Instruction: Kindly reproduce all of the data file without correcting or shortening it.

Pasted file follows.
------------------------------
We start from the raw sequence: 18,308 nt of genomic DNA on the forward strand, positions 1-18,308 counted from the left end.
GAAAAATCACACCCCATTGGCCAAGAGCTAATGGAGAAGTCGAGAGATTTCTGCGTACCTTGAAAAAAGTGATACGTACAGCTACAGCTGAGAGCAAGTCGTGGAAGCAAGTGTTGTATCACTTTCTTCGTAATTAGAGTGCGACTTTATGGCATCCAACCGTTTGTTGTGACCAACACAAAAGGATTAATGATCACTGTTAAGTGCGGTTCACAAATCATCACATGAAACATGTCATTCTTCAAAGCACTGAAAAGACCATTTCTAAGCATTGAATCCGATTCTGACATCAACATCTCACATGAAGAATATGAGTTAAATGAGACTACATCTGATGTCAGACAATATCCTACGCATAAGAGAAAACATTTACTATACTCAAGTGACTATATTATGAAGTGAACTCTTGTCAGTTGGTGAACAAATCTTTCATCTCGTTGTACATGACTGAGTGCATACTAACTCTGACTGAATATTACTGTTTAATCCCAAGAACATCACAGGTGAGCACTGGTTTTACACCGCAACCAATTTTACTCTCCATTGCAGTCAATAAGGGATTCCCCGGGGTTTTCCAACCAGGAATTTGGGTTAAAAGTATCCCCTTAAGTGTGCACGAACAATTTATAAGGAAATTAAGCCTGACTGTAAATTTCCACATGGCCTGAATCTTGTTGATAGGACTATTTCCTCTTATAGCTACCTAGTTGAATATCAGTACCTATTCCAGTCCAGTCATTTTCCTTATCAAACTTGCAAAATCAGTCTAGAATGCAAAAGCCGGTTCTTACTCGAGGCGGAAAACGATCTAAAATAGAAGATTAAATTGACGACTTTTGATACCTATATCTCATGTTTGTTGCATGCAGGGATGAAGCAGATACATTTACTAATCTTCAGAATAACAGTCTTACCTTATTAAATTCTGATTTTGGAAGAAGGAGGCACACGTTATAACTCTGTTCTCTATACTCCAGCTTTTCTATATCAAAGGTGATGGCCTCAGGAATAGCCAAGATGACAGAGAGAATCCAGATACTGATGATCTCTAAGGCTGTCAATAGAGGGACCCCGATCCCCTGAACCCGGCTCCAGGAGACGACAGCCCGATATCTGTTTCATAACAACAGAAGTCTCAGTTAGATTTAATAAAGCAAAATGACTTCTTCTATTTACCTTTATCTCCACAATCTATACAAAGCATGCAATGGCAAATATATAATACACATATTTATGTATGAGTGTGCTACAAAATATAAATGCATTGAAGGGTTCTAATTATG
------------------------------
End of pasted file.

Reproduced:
We start from the raw sequence: 18,308 nt of genomic DNA on the forward strand, positions 1-18,308 counted from the left end.
GAAAAATCACACCCCATTGGCCAAGAGCTAATGGAGAAGTCGAGAGATTTCTGCGTACCTTGAAAAAAGTGATACGTACAGCTACAGCTGAGAGCAAGTCGTGGAAGCAAGTGTTGTATCACTTTCTTCGTAATTAGAGTGCGACTTTATGGCATCCAACCGTTTGTTGTGACCAACACAAAAGGATTAATGATCACTGTTAAGTGCGGTTCACAAATCATCACATGAAACATGTCATTCTTCAAAGCACTGAAAAGACCATTTCTAAGCATTGAATCCGATTCTGACATCAACATCTCACATGAAGAATATGAGTTAAATGAGACTACATCTGATGTCAGACAATATCCTACGCATAAGAGAAAACATTTACTATACTCAAGTGACTATATTATGAAGTGAACTCTTGTCAGTTGGTGAACAAATCTTTCATCTCGTTGTACATGACTGAGTGCATACTAACTCTGACTGAATATTACTGTTTAATCCCAAGAACATCACAGGTGAGCACTGGTTTTACACCGCAACCAATTTTACTCTCCATTGCAGTCAATAAGGGATTCCCCGGGGTTTTCCAACCAGGAATTTGGGTTAAAAGTATCCCCTTAAGTGTGCACGAACAATTTATAAGGAAATTAAGCCTGACTGTAAATTTCCACATGGCCTGAATCTTGTTGATAGGACTATTTCCTCTTATAGCTACCTAGTTGAATATCAGTACCTATTCCAGTCCAGTCATTTTCCTTATCAAACTTGCAAAATCAGTCTAGAATGCAAAAGCCGGTTCTTACTCGAGGCGGAAAACGATCTAAAATAGAAGATTAAATTGACGACTTTTGATACCTATATCTCATGTTTGTTGCATGCAGGGATGAAGCAGATACATTTACTAATCTTCAGAATAACAGTCTTACCTTATTAAATTCTGATTTTGGAAGAAGGAGGCACACGTTATAACTCTGTTCTCTATACTCCAGCTTTTCTATATCAAAGGTGATGGCCTCAGGAATAGCCAAGATGACAGAGAGAATCCAGATACTGATGATCTCTAAGGCTGTCAATAGAGGGACCCCGATCCCCTGAACCCGGCTCCAGGAGACGACAGCCCGATATCTGTTTCATAACAACAGAAGTCTCAGTTAGATTTAATAAAGCAAAATGACTTCTTCTATTTACCTTTATCTCCACAATCTATACAAAGCATGCAATGGCAAATATATAATACACATATTTATGTATGAGTGTGCTACAAAATATAAATGCATTGAAGGGTTCTAATTATG